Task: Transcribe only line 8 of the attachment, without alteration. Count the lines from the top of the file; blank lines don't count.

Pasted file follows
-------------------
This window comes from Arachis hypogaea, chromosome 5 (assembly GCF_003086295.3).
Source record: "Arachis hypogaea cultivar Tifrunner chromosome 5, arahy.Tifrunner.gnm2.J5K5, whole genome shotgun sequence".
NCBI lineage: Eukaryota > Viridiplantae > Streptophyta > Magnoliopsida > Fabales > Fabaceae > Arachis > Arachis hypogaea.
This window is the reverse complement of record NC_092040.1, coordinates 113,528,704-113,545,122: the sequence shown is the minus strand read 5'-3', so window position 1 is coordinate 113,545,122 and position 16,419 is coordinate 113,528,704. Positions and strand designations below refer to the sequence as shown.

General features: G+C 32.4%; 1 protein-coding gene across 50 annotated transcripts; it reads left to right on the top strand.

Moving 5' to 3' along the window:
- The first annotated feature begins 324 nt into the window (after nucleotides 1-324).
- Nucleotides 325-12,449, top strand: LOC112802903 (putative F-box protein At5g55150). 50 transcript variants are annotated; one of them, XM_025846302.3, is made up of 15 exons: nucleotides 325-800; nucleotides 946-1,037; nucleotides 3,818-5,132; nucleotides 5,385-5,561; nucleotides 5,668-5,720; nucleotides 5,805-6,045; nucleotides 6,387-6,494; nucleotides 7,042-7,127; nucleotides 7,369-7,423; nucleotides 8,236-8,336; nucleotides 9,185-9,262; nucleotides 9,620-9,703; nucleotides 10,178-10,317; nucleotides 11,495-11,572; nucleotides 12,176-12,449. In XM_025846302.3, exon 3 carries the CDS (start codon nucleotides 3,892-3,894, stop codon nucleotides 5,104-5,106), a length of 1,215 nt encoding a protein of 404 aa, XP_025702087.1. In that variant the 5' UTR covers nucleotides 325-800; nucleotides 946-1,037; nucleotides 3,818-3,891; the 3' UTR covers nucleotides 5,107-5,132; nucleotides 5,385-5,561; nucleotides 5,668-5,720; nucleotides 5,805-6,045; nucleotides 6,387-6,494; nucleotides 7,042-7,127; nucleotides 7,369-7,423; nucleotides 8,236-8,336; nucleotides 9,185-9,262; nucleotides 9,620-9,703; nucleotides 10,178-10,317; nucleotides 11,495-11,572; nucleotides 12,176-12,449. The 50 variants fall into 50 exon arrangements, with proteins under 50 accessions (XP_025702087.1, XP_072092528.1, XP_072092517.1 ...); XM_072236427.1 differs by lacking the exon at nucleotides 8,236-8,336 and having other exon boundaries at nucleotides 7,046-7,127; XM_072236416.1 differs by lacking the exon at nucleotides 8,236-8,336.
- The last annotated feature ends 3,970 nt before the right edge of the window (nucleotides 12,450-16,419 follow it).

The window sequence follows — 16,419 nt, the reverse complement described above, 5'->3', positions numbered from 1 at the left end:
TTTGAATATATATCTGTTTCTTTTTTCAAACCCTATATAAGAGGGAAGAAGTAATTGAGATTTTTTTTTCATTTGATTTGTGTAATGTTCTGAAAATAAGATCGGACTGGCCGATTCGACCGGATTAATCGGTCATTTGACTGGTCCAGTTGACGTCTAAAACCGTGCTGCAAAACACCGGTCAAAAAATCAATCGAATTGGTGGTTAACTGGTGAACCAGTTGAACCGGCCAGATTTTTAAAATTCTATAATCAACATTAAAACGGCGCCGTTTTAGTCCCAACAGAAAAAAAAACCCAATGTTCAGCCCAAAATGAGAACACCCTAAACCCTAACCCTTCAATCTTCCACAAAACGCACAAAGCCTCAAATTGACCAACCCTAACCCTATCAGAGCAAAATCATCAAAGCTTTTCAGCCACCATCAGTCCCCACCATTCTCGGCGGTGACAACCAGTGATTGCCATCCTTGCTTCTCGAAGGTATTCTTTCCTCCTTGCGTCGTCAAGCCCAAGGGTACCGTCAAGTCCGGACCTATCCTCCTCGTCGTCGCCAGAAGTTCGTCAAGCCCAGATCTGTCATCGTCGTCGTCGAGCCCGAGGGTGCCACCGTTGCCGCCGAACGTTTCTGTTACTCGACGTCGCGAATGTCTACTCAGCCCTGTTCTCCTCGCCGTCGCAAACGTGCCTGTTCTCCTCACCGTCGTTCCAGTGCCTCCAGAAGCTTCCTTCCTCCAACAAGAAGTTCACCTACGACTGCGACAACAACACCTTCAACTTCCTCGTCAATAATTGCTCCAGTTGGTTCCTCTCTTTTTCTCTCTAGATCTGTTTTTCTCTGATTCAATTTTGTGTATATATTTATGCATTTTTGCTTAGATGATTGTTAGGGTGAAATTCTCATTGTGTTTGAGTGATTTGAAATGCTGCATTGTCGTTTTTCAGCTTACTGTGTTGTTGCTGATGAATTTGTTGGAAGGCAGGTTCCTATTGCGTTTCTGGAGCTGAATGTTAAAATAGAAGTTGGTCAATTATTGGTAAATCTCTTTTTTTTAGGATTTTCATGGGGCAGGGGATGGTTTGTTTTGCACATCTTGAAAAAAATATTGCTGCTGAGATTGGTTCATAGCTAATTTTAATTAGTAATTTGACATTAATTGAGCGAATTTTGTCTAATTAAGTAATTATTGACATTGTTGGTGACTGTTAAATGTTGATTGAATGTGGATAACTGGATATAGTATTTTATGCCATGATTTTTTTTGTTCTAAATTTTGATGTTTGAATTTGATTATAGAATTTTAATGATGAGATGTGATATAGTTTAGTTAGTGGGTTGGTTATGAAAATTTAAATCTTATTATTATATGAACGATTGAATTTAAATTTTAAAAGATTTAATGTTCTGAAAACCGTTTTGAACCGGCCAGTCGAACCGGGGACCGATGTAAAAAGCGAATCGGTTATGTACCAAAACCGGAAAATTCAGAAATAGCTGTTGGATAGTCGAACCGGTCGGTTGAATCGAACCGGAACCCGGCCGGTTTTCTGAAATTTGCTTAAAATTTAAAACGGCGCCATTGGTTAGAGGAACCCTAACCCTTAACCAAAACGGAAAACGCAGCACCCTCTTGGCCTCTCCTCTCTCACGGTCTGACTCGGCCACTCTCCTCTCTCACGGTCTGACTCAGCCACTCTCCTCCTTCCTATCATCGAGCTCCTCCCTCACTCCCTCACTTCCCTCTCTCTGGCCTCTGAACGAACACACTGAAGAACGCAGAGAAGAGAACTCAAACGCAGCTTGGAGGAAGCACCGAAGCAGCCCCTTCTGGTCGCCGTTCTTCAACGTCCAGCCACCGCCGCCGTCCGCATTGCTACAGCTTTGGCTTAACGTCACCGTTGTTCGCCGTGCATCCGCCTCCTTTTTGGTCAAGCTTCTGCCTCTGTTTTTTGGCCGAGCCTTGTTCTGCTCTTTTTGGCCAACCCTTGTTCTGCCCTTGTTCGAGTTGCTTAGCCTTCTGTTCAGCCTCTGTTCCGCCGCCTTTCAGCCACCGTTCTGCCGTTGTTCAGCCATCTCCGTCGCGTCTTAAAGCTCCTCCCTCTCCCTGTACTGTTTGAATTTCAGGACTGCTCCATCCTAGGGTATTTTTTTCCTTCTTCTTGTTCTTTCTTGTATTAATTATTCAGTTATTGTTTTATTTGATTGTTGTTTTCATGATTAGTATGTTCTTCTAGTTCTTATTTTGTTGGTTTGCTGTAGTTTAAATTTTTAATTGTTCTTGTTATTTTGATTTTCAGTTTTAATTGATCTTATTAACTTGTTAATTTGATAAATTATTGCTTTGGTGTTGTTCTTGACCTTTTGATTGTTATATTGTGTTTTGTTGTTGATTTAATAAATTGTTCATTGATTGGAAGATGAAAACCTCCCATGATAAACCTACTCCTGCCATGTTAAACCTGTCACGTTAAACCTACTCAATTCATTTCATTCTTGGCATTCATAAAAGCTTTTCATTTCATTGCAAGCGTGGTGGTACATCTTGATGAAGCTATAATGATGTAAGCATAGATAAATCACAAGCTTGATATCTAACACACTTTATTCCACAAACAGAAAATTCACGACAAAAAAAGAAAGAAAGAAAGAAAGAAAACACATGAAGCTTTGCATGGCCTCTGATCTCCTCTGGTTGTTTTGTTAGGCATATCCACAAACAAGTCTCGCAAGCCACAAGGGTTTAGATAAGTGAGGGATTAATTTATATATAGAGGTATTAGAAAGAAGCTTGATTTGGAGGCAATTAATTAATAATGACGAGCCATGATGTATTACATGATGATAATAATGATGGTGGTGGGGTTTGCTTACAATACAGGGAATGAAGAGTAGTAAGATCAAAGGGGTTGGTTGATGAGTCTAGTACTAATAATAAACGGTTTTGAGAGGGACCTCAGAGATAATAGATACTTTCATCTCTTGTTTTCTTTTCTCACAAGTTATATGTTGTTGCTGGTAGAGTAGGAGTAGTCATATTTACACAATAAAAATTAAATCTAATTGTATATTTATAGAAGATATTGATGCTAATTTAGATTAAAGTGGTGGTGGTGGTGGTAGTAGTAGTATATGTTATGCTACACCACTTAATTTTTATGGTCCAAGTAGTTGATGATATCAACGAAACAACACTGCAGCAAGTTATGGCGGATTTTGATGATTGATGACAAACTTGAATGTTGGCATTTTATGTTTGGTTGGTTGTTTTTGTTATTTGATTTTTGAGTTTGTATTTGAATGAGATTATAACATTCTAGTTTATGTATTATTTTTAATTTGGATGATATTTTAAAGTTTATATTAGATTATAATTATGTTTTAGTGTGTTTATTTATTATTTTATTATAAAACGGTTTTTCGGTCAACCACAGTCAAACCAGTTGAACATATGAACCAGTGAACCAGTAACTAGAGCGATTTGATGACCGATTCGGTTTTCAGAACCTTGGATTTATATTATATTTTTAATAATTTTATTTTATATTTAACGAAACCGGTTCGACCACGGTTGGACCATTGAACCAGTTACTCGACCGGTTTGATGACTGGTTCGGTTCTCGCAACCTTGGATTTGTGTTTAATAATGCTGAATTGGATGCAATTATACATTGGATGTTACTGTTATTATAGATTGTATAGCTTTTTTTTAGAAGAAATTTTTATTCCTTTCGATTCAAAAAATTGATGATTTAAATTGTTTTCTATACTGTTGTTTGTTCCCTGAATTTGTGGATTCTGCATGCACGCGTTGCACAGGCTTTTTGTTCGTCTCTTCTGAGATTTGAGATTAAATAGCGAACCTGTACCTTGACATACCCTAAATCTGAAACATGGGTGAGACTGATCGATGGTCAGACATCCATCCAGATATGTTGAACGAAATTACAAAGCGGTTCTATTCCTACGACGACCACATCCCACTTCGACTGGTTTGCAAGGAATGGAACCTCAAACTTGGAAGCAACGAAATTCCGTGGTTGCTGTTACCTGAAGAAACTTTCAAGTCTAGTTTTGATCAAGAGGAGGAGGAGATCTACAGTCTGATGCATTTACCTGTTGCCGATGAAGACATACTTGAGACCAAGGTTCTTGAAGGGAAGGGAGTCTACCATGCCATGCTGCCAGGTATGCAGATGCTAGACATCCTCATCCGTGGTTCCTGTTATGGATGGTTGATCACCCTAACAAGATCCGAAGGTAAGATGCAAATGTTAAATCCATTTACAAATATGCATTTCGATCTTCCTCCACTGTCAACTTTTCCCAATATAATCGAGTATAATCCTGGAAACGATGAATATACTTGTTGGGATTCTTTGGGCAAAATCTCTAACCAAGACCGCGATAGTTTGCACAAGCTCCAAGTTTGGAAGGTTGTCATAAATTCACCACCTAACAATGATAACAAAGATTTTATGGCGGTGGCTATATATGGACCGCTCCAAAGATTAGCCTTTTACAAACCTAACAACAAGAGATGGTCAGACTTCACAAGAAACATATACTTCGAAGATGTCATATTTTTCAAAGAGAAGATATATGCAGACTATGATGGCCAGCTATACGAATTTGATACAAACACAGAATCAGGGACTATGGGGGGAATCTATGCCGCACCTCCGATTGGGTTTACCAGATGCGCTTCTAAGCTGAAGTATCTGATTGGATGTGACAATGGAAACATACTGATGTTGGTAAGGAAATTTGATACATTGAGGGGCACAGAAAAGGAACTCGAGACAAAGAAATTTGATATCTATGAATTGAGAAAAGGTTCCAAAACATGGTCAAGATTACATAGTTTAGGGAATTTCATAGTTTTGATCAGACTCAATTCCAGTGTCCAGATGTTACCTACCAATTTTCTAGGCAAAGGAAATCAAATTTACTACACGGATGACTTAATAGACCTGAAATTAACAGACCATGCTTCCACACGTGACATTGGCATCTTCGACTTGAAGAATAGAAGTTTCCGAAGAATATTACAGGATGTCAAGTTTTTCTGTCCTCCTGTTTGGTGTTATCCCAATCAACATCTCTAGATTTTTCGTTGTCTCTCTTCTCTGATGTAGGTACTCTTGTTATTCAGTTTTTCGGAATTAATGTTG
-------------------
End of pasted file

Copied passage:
- Nucleotides 325-12,449, top strand: LOC112802903 (putative F-box protein At5g55150). 50 transcript variants are annotated; one of them, XM_025846302.3, is made up of 15 exons: nucleotides 325-800; nucleotides 946-1,037; nucleotides 3,818-5,132; nucleotides 5,385-5,561; nucleotides 5,668-5,720; nucleotides 5,805-6,045; nucleotides 6,387-6,494; nucleotides 7,042-7,127; nucleotides 7,369-7,423; nucleotides 8,236-8,336; nucleotides 9,185-9,262; nucleotides 9,620-9,703; nucleotides 10,178-10,317; nucleotides 11,495-11,572; nucleotides 12,176-12,449. In XM_025846302.3, exon 3 carries the CDS (start codon nucleotides 3,892-3,894, stop codon nucleotides 5,104-5,106), a length of 1,215 nt encoding a protein of 404 aa, XP_025702087.1. In that variant the 5' UTR covers nucleotides 325-800; nucleotides 946-1,037; nucleotides 3,818-3,891; the 3' UTR covers nucleotides 5,107-5,132; nucleotides 5,385-5,561; nucleotides 5,668-5,720; nucleotides 5,805-6,045; nucleotides 6,387-6,494; nucleotides 7,042-7,127; nucleotides 7,369-7,423; nucleotides 8,236-8,336; nucleotides 9,185-9,262; nucleotides 9,620-9,703; nucleotides 10,178-10,317; nucleotides 11,495-11,572; nucleotides 12,176-12,449. The 50 variants fall into 50 exon arrangements, with proteins under 50 accessions (XP_025702087.1, XP_072092528.1, XP_072092517.1 ...); XM_072236427.1 differs by lacking the exon at nucleotides 8,236-8,336 and having other exon boundaries at nucleotides 7,046-7,127; XM_072236416.1 differs by lacking the exon at nucleotides 8,236-8,336.